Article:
The Missouri Commercial Receivership Act (MCRA), passed by the Missouri legislature and just signed into law by Governor Nixon, becomes effective Aug. 28, 2016. It expands, clarifies and fleshes out the existing minimal receivership statute. The MCRA (Sections 515.500 through 515.665 of MO Senate Bill No. 578) outlines a new standardized system for receivership administration under the auspices of the Missouri courts.

However, the statute goes far beyond establishing standards for how and when a receiver in Missouri can be appointed and the powers, duties and responsibilities of a receiver appointed by court order. For example, it is now clear that a receiver, if necessary to operate the business of the receivership estate in the ordinary course of business, can obtain secured financing for the continued operation of the business. The new statute also resolves the longstanding question of whether a receiver has the power and authority to sell receivership estate assets in the affirmative.

Summary of Other Changes

Grounds for Appointment

Some of the circumstances where an application and appointment of a receiver can be pursued are: (a) in actions brought to dissolve an entity in the event of management deadlock; (b) where the applicant has a lien or interest in estate property or its revenue-producing potential, such as under certain enforceable contractual provisions; (c) in order to effectuate and enforce an assignment of rents or other revenues from the estate property; (d) post judgment, in order to give effect to the judgment in conjunction with disposition of estate property according to a judgment or execution thereunder; (e) in conjunction with an attachment of real or personal property; (f) in conjunction with an action seeking to avoid or rescind the transfer of real or personal property on the basis of fraud; (g) in an action if the person or entity is insolvent or generally not paying debts as those debts become due; and (h) if a general assignment for the benefit of creditors has been made.

Different Type of Receivership Action

Significantly, the MCRA establishes a “mini-bankruptcy” type of proceeding in state court where a court-appointed receiver can function and operate the business or property like an operating bankruptcy trustee. The court appointing the receiver becomes the forum for not only the receivership action, but for all adjunct proceedings and claims. Upon appointment, the receiver must provide notice of the receivership to all parties in interest, including the Missouri Secretary of State and state and federal taxing authorities and to the public by publication in the newspaper. The appointing court has exclusive authority and right of control over the receiver and can appoint the receiver as a general or limited receiver.

MCRA Similar to Federal Bankruptcy Provisions

Many subjects covered by the MCRA are similar to federal bankruptcy provisions, such as the following.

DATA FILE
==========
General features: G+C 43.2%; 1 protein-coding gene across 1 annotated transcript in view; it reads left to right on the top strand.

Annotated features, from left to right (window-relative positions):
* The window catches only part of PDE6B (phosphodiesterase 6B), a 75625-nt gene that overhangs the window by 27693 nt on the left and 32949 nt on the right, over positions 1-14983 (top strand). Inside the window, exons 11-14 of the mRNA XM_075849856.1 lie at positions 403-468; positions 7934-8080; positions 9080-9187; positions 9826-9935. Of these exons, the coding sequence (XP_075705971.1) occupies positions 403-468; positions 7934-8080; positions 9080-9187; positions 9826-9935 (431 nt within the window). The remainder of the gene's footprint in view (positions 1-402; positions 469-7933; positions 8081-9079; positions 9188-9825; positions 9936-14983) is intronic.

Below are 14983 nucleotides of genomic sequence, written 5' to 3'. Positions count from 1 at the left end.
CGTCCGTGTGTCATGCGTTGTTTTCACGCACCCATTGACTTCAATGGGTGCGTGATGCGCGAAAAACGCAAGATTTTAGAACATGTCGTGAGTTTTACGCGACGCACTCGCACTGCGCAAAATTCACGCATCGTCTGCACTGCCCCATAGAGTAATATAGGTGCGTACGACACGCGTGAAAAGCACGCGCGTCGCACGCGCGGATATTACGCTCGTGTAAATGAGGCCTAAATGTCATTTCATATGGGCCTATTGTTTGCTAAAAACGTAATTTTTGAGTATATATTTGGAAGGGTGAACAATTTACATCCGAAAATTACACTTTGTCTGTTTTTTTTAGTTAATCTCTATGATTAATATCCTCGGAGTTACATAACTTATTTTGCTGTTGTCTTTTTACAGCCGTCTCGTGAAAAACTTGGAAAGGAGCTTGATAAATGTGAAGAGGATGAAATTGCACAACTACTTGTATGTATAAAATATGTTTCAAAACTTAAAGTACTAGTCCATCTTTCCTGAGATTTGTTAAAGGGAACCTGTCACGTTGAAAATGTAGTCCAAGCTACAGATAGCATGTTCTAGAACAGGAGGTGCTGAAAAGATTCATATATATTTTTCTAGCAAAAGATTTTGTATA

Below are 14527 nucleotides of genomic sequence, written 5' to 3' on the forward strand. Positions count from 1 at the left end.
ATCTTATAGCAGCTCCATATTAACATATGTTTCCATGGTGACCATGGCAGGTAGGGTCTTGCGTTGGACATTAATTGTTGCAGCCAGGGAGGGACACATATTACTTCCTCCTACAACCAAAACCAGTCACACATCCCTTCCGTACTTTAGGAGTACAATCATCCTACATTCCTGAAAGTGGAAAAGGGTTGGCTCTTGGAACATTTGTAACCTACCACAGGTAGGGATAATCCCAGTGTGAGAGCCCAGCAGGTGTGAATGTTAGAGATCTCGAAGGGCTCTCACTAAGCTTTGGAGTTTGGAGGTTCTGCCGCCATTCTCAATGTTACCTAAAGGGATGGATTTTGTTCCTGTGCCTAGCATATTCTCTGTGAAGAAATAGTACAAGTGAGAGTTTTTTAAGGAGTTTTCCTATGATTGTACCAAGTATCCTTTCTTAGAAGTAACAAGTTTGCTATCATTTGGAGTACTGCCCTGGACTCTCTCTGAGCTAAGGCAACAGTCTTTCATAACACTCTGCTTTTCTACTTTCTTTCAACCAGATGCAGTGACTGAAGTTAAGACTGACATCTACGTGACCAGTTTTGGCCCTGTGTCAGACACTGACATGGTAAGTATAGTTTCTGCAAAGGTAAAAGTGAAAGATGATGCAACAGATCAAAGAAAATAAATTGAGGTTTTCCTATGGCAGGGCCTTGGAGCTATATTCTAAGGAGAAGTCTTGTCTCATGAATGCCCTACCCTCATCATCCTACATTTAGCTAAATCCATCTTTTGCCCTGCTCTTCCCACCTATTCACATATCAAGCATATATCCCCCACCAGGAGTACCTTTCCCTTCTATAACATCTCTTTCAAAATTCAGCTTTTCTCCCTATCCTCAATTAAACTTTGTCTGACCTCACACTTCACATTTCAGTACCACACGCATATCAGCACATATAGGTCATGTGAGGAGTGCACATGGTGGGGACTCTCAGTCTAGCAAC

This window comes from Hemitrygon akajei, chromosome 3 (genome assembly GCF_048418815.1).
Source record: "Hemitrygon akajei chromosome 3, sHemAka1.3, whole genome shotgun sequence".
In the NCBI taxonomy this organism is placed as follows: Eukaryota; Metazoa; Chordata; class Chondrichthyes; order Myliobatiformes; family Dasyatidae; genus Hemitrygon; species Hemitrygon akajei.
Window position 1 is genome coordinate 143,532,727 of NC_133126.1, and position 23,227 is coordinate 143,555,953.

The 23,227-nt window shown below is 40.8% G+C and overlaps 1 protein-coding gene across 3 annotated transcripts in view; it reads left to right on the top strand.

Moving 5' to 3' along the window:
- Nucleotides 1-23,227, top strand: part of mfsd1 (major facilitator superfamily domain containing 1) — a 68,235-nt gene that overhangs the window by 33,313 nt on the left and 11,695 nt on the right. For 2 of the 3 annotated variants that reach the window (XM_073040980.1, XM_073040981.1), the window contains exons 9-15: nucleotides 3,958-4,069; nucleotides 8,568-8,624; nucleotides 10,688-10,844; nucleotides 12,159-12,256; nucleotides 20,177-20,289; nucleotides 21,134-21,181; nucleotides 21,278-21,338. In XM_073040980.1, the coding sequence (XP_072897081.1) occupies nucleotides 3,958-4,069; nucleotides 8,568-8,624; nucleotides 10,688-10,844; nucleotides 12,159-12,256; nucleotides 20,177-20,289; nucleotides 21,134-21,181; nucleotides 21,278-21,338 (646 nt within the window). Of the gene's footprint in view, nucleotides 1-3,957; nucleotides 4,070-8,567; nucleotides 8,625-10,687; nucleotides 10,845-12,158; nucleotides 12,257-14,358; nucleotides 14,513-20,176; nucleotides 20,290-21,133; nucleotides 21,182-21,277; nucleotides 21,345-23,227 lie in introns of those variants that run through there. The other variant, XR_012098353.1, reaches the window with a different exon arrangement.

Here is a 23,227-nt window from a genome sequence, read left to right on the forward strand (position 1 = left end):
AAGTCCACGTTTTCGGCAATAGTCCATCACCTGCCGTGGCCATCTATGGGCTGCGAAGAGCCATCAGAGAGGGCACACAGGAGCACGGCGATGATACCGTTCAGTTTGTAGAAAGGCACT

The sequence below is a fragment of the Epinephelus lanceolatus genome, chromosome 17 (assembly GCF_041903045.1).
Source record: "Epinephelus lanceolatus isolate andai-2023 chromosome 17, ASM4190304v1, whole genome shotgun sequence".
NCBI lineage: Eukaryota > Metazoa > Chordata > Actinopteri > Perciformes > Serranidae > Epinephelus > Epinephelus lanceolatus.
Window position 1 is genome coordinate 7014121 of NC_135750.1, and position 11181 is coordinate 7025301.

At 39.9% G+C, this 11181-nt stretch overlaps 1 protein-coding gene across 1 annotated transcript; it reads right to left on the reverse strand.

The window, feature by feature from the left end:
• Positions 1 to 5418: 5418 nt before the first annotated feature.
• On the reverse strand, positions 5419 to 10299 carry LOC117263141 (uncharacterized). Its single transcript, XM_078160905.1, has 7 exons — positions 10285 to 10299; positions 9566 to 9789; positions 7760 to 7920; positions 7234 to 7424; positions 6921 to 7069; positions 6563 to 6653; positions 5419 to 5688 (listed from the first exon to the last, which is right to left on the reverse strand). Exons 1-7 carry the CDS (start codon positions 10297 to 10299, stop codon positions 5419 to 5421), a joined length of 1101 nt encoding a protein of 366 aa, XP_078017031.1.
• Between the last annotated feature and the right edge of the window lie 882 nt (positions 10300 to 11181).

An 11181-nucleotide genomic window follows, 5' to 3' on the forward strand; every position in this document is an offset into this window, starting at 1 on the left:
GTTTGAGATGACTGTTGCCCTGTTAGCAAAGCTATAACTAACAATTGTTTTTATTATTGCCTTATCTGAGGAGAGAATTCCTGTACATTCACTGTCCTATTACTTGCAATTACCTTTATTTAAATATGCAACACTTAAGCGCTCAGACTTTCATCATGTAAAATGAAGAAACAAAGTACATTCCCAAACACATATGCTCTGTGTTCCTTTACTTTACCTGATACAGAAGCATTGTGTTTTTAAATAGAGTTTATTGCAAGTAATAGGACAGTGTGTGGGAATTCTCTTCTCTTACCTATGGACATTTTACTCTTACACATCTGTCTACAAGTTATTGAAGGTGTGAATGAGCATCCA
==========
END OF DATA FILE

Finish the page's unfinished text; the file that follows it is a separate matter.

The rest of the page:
Stay

Upon appointment of the receiver, an automatic stay applicable to all persons prohibits (a) commencement or continuation of litigation, enforcement of judgments against the debtor or estate property if obtained before the receivership action, (b) any act to obtain possession from the receiver or interfere with the receiver regarding estate property, and (c) any act to create, perfect a lien, or enforce a lien or claim against estate property to the extent the lien secures a claim against a debtor from the period before the receiver’s appointment. Procedures for motions for relief from stay upon good cause shown are possible.

Executory Contracts or Unexpired Leases

The receiver has powers to assume or reject any executory contract or unexpired lease of the debtor upon order of the court following notice and hearing.

Proofs of Claim and Distributions

A mandatory proof of claims process is established for all parties in interest, including all creditors of the debtor, and the claims administration process is administered by the receiver. If claims are not timely served on the receiver in the form and with the notice required by the MCRA, the claim may be barred from participation in any distribution from estate property. Objections to the proofs of claim can be filed and heard by the court. A claims priority scheme is established, with claims of secured creditors and administrative expense claims (including the expenses and fees of the receiver, its attorneys and accountants), having priority over various classes of unsecured claims, which are governed by pro-rata distributions established in the statute.

Abandonment of Estate Property

A receiver can abandon any estate property that is burdensome or of inconsequential value or benefit to the receiver.

Use, Sell or Lease of Estate Property

The receiver also has the power to use, sell or lease estate property, other than in the ordinary course of business, upon application and order of the court and can effect a sale free and clear of liens, claims and all rights of redemption with credit bidding by creditors holding liens against the property to be sold.

Implications of MCRA

Although the MCRA is not a substitute for a federal bankruptcy case, its passage likely will lead to more judicial applications for receiverships within Missouri, because of the certainty now apparent in a receivership action. With that increase and the more robust remedy will come many new legal questions presented by the new statutory scheme, not just for the applicant, the debtor and the receiver, but also for all creditors and other parties in interest that have a connection to the business and property of the receivership estate. It will take time for the judges to fully understand it and for helpful case law to develop.